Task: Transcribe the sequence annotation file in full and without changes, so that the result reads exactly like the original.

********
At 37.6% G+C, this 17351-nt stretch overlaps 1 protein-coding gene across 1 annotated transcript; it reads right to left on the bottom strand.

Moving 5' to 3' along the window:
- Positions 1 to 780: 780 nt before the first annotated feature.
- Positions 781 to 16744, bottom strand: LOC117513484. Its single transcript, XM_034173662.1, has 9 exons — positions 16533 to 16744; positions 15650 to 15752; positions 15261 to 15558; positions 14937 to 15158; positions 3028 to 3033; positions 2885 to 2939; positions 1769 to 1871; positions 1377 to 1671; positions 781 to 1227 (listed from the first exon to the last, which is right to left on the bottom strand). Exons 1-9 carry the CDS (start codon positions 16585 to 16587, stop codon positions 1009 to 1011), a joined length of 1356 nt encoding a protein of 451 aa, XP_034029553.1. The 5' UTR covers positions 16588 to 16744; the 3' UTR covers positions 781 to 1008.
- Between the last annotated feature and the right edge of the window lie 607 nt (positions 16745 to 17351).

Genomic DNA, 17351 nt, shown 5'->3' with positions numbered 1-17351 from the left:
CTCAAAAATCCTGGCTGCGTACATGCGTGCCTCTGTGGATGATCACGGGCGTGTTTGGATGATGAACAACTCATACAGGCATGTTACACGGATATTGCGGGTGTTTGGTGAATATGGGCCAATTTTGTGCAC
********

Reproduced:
At 37.6% G+C, this 17351-nt stretch overlaps 1 protein-coding gene across 1 annotated transcript; it reads right to left on the bottom strand.

Moving 5' to 3' along the window:
- Positions 1 to 780: 780 nt before the first annotated feature.
- Positions 781 to 16744, bottom strand: LOC117513484. Its single transcript, XM_034173662.1, has 9 exons — positions 16533 to 16744; positions 15650 to 15752; positions 15261 to 15558; positions 14937 to 15158; positions 3028 to 3033; positions 2885 to 2939; positions 1769 to 1871; positions 1377 to 1671; positions 781 to 1227 (listed from the first exon to the last, which is right to left on the bottom strand). Exons 1-9 carry the CDS (start codon positions 16585 to 16587, stop codon positions 1009 to 1011), a joined length of 1356 nt encoding a protein of 451 aa, XP_034029553.1. The 5' UTR covers positions 16588 to 16744; the 3' UTR covers positions 781 to 1008.
- Between the last annotated feature and the right edge of the window lie 607 nt (positions 16745 to 17351).

Genomic DNA, 17351 nt, shown 5'->3' with positions numbered 1-17351 from the left:
CTCAAAAATCCTGGCTGCGTACATGCGTGCCTCTGTGGATGATCACGGGCGTGTTTGGATGATGAACAACTCATACAGGCATGTTACACGGATATTGCGGGTGTTTGGTGAATATGGGCCAATTTTGTGCAC